Reagan and Soviet Appeasement

THE OPEN MIND
Host: Richard D. Heffner
Guest: Norman Podhoretz
Title: “Reagan and Soviet Appeasement”
VTR: 2/9/85

I’m Richard Heffner, your host on THE OPEN MIND. In the 1960s, when he wrote his now famous, Making It, with its refreshing admission that American intellectuals’ dirty little secret is that they grub for fame and power and money and status as much as the rest of us…I wonder about our guest, Norman Podhoretz, whether even he dreamed then that in 1985 his 25th anniversary as editor of the now vastly influential Commentary magazine would be celebrated by quite so many luminaries as gathered in January to toast with great enthusiasm his eminence as neoconservative spokesman. Secretary of State Schultz was there. So was Jean Kirkpatrick. And, of course, Irving Crystal. And in tribute to Mr. Podhoretz’ long-time anti-Soviet position, Henry Kissinger announced that when President Reagan’s second inauguration was moved indoors because of the bitter cold, rumor had it that Norman Podhoretz objected that this was unnecessary appeasement of the weather.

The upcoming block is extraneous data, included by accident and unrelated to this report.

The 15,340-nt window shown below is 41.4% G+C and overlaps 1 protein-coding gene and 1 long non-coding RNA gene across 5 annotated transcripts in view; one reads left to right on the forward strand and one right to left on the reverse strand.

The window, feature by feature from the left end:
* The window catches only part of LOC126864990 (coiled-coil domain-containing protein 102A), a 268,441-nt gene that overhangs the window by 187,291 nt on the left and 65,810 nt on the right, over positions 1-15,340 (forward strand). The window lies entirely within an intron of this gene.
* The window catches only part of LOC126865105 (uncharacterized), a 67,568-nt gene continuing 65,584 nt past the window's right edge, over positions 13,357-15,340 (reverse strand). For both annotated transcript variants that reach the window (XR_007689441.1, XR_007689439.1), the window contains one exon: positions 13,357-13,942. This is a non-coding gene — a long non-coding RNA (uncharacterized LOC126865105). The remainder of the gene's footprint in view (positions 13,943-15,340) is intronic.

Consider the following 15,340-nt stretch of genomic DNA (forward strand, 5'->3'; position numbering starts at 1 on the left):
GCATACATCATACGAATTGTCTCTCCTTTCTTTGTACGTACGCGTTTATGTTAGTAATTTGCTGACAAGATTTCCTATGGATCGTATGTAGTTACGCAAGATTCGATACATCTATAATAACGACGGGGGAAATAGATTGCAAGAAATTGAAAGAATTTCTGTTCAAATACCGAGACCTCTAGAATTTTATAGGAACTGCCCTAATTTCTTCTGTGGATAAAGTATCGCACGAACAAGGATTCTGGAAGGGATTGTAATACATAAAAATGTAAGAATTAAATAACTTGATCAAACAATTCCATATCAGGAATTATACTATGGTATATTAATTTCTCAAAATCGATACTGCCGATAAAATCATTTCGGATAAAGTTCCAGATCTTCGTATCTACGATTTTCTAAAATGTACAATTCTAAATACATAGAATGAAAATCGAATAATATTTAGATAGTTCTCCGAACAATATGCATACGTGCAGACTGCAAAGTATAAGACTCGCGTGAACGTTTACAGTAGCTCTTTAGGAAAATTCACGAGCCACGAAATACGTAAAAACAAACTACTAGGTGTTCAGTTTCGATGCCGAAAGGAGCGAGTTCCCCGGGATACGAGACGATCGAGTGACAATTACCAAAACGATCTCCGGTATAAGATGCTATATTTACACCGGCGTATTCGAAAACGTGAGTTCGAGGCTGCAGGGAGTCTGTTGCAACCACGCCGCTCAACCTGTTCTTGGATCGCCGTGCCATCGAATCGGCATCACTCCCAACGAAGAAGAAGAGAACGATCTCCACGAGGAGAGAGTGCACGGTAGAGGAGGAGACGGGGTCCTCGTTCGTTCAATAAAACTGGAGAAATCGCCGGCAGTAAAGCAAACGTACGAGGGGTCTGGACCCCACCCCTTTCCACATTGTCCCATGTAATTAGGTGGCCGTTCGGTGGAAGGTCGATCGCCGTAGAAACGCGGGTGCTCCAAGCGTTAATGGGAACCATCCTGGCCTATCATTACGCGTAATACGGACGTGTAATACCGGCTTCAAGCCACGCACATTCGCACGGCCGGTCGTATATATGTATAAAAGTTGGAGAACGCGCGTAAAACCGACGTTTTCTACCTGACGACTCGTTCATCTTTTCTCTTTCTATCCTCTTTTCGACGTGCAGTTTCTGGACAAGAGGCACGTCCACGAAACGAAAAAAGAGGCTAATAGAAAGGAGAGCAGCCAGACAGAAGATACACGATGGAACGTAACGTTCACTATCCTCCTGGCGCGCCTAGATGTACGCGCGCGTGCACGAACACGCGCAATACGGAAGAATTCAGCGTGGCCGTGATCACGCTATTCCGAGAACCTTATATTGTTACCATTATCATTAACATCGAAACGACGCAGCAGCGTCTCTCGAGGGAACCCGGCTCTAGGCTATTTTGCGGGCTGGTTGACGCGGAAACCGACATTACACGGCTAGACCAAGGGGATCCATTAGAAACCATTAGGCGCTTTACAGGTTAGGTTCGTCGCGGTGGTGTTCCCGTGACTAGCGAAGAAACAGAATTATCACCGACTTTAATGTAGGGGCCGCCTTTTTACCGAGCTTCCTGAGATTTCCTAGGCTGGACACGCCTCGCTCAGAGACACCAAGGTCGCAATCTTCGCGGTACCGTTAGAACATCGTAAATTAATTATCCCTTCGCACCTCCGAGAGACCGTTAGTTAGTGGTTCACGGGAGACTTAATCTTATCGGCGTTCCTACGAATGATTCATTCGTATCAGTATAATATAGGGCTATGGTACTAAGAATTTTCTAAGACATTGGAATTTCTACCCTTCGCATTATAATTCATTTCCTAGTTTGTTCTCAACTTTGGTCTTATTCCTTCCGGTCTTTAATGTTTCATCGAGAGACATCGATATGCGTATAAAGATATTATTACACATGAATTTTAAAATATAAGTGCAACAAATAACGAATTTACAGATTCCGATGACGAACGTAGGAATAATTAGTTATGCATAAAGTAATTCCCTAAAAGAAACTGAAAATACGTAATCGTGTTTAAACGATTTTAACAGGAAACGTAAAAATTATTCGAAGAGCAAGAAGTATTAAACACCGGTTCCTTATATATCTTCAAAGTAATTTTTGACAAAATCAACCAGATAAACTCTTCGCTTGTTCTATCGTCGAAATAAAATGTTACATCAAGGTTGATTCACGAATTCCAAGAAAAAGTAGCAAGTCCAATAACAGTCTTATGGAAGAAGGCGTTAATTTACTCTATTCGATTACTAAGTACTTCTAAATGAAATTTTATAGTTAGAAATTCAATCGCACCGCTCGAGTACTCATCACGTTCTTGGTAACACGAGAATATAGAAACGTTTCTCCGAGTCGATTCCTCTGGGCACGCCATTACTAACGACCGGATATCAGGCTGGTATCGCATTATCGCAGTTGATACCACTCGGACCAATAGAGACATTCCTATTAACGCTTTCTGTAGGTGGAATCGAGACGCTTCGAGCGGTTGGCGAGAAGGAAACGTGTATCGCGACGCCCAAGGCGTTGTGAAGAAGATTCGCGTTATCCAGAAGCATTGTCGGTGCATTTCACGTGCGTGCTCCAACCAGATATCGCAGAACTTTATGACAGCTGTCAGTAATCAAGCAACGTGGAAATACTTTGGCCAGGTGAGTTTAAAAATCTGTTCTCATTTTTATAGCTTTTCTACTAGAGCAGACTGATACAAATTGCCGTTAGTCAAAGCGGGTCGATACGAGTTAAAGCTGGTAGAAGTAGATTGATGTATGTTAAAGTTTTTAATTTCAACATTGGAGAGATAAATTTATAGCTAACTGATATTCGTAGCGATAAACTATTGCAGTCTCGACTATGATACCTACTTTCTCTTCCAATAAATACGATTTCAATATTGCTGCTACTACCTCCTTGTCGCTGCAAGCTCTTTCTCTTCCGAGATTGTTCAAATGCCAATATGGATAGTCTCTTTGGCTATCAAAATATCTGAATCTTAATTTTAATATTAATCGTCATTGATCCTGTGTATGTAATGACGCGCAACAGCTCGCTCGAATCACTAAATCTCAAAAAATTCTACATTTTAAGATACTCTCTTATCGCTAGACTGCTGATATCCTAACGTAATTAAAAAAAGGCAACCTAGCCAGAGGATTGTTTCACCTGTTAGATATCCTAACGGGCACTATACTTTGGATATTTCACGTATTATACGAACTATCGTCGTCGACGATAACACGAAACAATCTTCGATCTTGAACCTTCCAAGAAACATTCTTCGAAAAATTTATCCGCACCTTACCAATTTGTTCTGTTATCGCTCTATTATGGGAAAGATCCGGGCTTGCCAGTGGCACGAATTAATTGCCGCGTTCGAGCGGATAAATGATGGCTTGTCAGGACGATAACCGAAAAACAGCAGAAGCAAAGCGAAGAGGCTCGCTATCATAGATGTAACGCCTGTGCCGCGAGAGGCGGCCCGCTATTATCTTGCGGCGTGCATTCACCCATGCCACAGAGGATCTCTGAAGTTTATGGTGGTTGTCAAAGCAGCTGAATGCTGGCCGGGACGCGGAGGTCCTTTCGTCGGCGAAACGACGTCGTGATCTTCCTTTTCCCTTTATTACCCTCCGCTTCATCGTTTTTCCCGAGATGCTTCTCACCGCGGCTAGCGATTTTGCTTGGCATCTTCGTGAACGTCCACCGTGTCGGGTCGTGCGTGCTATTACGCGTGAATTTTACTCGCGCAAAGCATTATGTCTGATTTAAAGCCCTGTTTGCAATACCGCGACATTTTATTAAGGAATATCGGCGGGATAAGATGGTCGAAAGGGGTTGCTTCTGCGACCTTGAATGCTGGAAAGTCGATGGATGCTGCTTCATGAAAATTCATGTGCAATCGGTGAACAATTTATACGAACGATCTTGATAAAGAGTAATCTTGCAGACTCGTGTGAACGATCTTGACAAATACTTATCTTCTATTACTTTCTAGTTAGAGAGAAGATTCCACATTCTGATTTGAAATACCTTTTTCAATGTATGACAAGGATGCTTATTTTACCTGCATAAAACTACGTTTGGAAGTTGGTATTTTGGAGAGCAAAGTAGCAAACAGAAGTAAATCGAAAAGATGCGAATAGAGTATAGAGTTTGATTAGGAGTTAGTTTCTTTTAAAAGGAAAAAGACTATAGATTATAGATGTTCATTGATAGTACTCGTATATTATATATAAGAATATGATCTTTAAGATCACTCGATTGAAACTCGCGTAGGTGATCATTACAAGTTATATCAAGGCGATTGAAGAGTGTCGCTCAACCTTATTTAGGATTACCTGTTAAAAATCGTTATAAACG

So, with you here today, Norman, once again, I want to ask whether, looking at this question of appeasement, whether you do feel any more comfortable about the level of appeasement in the American presidential posture now than you did four years ago?